the main highway seen in the background here, is an area loaded
with Naco marine limestone. Most fossils are ground up and not
too well preserved, however there are eroded out loose fossils
Dawn collects tons
of brachs (Composita) and Bryozoans (Fenestellid and branching)
in the road in, next to the pond and under the power lines. Fossils
are often preserved as calcified casts and molds in both the
slabs and loose in the soil.
Next to the pond,
we find slabs of limestone loaded with crinoid material. Occasional
sharks teeth about a quarter of an inch long are found here as
well. They are original bone material, and pass the "lick
and stick" test...
Close up of slab
made of crinoid parts.
up showing millions of crinoid calyx parts, including an occasional
shark tooth or fish scale.
After a harrowing
drive in along a mile long really challenging road, we arrived.
We parked in a flat area next to the quarry and began our search.
the quarry, looking back, you can see that all the huge piles
of radioactive sand stone are now gone! The area is smoothed
out so they are most likely buried there underground. This used
to be a nice source of carbonized wood casts and limbs. I did
take a Geiger counter to the pile one time, and found little
to be concerned about. Apparently this is what they were mining.
The main quarry
area. At the top of the photo is the Mogollon Rim way in the
background, Milk Ranch point. The upper wall of the quarry is
Naco, and grades down into a redder terrestrial fresh water shale
and sandstone. This particular facies only occurs in isolated
outcrops on the Rim. It is NOT typical Schnebly Hill formation
(Like Sedona). Although not physically connected to the Grand
Canyon deposits, it is mot likely based on fossil content to
be an outlier of the Supai Group. The white mound on the right
is a lake deposit, with few fossils. The plant material comes
from the left side here, the coaly shores of swamp land for this
Hiking up through
the layers inside the quarry, this is the one of the plant coaly
shale layers which can produce nice specimens - IF the moisture
content is high. Otherwise the fossils shatter when you try to
split the dry shales.
The bottom of the
quarry used to have a big pond in it years ago, but now is dry.
From inside the
main quarry looking out.
Here, Ive marked
the shale bed with the best plant material.
Starting the treacherous
Yes, this IS the
road out. Giant horse sized boulders are now spread all over
It was very tricky,
but not impossible to four wheel out of this mess. We have taken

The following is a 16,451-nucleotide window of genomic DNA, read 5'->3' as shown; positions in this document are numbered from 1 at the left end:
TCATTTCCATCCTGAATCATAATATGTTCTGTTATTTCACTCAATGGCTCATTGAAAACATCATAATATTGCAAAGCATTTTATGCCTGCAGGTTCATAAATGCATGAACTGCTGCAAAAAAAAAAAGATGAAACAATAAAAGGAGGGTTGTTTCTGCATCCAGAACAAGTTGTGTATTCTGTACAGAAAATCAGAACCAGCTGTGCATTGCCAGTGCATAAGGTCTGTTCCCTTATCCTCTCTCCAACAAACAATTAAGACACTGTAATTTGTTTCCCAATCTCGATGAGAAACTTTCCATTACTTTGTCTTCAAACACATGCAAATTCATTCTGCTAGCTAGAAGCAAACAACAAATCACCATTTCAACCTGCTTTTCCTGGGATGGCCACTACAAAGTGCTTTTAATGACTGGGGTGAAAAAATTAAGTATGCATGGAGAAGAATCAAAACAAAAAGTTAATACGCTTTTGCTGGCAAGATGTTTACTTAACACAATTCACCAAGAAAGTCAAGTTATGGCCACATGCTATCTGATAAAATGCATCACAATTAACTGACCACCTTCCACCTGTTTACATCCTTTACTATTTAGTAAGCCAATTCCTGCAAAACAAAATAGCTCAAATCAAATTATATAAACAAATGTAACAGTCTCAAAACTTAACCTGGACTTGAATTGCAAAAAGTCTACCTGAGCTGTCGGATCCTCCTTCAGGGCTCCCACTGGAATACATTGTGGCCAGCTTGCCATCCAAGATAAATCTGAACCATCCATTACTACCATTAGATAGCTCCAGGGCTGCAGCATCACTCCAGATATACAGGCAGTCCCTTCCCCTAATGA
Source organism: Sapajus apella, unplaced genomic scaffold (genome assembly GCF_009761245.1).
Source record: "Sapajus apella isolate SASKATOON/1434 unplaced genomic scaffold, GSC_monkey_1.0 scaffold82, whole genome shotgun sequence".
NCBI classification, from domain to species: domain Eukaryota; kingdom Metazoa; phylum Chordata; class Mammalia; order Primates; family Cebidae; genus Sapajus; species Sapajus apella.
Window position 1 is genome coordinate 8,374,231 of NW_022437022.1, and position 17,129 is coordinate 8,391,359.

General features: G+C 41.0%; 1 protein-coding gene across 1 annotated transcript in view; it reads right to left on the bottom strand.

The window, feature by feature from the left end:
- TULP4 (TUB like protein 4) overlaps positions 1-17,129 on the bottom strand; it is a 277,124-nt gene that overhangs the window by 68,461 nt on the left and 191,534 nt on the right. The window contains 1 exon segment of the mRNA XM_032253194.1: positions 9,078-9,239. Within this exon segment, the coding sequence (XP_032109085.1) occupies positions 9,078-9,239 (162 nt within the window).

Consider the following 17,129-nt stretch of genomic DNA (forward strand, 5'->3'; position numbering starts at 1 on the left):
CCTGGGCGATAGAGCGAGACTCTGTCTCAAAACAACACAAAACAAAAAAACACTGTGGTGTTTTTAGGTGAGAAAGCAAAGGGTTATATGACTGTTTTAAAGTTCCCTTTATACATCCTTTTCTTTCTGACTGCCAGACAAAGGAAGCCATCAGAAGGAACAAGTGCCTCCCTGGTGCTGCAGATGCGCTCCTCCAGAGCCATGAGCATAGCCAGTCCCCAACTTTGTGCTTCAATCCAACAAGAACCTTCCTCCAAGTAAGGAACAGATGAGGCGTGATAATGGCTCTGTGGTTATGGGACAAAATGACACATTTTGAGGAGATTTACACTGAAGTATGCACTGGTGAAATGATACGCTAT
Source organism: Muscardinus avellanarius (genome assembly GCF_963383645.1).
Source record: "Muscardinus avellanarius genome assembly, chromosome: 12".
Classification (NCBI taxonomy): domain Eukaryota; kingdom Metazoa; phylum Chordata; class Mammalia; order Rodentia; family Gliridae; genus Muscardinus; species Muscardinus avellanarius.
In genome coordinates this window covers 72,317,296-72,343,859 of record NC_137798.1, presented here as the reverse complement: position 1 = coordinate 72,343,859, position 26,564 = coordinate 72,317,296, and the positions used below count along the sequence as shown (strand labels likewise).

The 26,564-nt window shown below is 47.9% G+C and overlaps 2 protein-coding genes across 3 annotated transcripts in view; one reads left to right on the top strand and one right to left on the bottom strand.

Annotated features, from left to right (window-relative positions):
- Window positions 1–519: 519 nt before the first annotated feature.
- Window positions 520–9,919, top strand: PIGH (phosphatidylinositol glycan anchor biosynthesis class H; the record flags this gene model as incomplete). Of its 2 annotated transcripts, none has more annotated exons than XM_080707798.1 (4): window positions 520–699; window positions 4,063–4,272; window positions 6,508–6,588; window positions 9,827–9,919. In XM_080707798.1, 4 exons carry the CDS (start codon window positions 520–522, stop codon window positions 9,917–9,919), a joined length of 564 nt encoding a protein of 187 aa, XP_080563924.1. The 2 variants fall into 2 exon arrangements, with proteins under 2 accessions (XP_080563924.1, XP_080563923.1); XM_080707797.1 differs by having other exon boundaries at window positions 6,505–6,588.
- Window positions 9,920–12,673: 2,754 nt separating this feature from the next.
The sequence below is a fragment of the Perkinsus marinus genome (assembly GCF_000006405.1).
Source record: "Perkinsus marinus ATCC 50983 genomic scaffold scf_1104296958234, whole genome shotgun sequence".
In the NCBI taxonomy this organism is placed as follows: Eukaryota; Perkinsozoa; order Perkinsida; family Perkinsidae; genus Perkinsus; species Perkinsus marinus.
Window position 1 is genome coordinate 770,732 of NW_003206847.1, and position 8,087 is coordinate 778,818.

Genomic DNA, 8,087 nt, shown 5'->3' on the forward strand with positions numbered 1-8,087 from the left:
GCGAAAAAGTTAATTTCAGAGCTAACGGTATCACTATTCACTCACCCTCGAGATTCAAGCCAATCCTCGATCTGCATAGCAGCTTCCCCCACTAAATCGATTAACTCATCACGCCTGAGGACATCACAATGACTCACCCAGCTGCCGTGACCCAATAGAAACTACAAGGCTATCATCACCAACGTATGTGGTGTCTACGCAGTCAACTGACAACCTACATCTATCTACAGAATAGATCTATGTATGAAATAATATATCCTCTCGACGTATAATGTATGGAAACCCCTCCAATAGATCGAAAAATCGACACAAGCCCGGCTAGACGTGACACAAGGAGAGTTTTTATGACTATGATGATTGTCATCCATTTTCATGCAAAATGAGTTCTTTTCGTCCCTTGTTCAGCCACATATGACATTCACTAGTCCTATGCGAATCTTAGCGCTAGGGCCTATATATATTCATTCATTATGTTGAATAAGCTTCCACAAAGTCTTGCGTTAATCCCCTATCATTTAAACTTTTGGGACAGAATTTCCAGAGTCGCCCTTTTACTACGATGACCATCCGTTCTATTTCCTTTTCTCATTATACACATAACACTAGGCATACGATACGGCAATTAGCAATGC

our Jeep on some of the worst roads imaginable to get to fossil
in Arizona. Only a few are as bad as this one!
of the material collected at the Quarry and entrance road:
There is huge amounts
of pyrite crystals and nodule found in the quarry. This is from
the diagenesis of the organics (primarily ammonia) and forms
the pyrite from the existing iron compounds in the original muds.
The process forms FeS and we have found several different crystal
see here is a thick chunk of coal. Most layers are less than
2 inches thick, and contain abundant limb casts as seen on s
ome of the specimens here.
The shales above
and below the coal beds are in places very fossiliferous. Most
is ground up plant hash, but sometimes you will find complete
leaves and reed impressions. Rarely fern fronds and lycopod leaves
We have collected countless specimens from this site. It is unique
to the bed found, and no other fossils are in that same facies.
The spiral pattern is typical of xanthid sharks, a small 2 foot
long freshwater fish which occupied the lake during this time.
More details on this later...
This set of images
are taken with my stereo microscope and a 5 MP Sony digital camera.
The magnification here is mostly set for 10x. It will do fine
images at 40x as well.
The base of a leaf
is seen here, preserved as a carbon film.
External limb cast
impression of a small tree like plant.
are very common here, they are originally long a strap like from
a tall tree like a palm.
Typical plant hash
cast, perhaps of a Cordiates tree.
This is the most
likely candidate for the shark coprolites. A small Xenacanthus
in the freshwater next to the bog was responsible for the fossils
we found. They would have eaten small fish and amphibians, and
no doubt some turtle like animals are waiting to be found in
the same layers.
Close up of the
termination of the shark coprolite.
The spiral pattern
seen in shark coprolites is due to the very unusual and unique
construction of their internal gut. There is no other animal
that makes such patterns.
ore found coating some of the plant remains. We have found in
other nearby localities many more examples of this, including
malachite and azurite coated Calemites limbs, and one diamond
patterned lycopod bark piece covered in the green mineral. The
prize find was an azurite limb cast from a horse tail reed cast.
Coal layer - surface
- triangular faces
Close up at 20x
of triangular faces.